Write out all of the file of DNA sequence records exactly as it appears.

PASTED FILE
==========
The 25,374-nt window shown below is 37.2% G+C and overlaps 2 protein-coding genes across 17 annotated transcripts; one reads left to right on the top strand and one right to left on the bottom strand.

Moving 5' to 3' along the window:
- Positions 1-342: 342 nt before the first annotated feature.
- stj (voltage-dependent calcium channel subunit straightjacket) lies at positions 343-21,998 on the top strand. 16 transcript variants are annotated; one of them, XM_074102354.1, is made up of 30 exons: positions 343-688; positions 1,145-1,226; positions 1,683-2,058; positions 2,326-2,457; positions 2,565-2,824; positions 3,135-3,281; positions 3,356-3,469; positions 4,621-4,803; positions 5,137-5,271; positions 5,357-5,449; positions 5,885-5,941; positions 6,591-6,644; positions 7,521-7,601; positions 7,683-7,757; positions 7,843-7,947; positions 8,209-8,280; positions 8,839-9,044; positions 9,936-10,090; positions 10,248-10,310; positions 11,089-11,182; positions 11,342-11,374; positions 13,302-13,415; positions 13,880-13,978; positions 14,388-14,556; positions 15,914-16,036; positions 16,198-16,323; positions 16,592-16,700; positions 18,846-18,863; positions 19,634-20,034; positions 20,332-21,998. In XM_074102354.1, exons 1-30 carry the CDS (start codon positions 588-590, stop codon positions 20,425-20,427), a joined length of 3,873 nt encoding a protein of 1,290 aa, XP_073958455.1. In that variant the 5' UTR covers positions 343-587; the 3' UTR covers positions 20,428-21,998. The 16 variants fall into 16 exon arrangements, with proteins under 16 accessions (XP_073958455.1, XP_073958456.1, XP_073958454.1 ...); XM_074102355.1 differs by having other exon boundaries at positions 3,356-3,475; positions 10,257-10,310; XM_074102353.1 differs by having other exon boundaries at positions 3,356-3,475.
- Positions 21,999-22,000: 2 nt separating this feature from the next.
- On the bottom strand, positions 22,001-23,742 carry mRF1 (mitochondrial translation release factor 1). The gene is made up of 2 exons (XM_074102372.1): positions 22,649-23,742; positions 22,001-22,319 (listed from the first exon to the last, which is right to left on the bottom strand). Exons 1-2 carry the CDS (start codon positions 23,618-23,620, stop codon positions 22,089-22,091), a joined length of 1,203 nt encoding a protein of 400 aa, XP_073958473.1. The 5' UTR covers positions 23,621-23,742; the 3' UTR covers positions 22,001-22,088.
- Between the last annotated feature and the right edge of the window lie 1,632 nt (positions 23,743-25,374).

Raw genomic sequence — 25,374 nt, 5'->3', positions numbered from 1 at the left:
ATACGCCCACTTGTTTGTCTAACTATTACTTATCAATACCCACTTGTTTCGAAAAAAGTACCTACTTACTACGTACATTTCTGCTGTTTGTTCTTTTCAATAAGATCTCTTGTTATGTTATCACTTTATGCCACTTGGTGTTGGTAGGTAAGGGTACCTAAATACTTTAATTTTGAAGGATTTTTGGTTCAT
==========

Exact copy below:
The 25,374-nt window shown below is 37.2% G+C and overlaps 2 protein-coding genes across 17 annotated transcripts; one reads left to right on the top strand and one right to left on the bottom strand.

Moving 5' to 3' along the window:
- Positions 1-342: 342 nt before the first annotated feature.
- stj (voltage-dependent calcium channel subunit straightjacket) lies at positions 343-21,998 on the top strand. 16 transcript variants are annotated; one of them, XM_074102354.1, is made up of 30 exons: positions 343-688; positions 1,145-1,226; positions 1,683-2,058; positions 2,326-2,457; positions 2,565-2,824; positions 3,135-3,281; positions 3,356-3,469; positions 4,621-4,803; positions 5,137-5,271; positions 5,357-5,449; positions 5,885-5,941; positions 6,591-6,644; positions 7,521-7,601; positions 7,683-7,757; positions 7,843-7,947; positions 8,209-8,280; positions 8,839-9,044; positions 9,936-10,090; positions 10,248-10,310; positions 11,089-11,182; positions 11,342-11,374; positions 13,302-13,415; positions 13,880-13,978; positions 14,388-14,556; positions 15,914-16,036; positions 16,198-16,323; positions 16,592-16,700; positions 18,846-18,863; positions 19,634-20,034; positions 20,332-21,998. In XM_074102354.1, exons 1-30 carry the CDS (start codon positions 588-590, stop codon positions 20,425-20,427), a joined length of 3,873 nt encoding a protein of 1,290 aa, XP_073958455.1. In that variant the 5' UTR covers positions 343-587; the 3' UTR covers positions 20,428-21,998. The 16 variants fall into 16 exon arrangements, with proteins under 16 accessions (XP_073958455.1, XP_073958456.1, XP_073958454.1 ...); XM_074102355.1 differs by having other exon boundaries at positions 3,356-3,475; positions 10,257-10,310; XM_074102353.1 differs by having other exon boundaries at positions 3,356-3,475.
- Positions 21,999-22,000: 2 nt separating this feature from the next.
- On the bottom strand, positions 22,001-23,742 carry mRF1 (mitochondrial translation release factor 1). The gene is made up of 2 exons (XM_074102372.1): positions 22,649-23,742; positions 22,001-22,319 (listed from the first exon to the last, which is right to left on the bottom strand). Exons 1-2 carry the CDS (start codon positions 23,618-23,620, stop codon positions 22,089-22,091), a joined length of 1,203 nt encoding a protein of 400 aa, XP_073958473.1. The 5' UTR covers positions 23,621-23,742; the 3' UTR covers positions 22,001-22,088.
- Between the last annotated feature and the right edge of the window lie 1,632 nt (positions 23,743-25,374).

Raw genomic sequence — 25,374 nt, 5'->3', positions numbered from 1 at the left:
ATACGCCCACTTGTTTGTCTAACTATTACTTATCAATACCCACTTGTTTCGAAAAAAGTACCTACTTACTACGTACATTTCTGCTGTTTGTTCTTTTCAATAAGATCTCTTGTTATGTTATCACTTTATGCCACTTGGTGTTGGTAGGTAAGGGTACCTAAATACTTTAATTTTGAAGGATTTTTGGTTCAT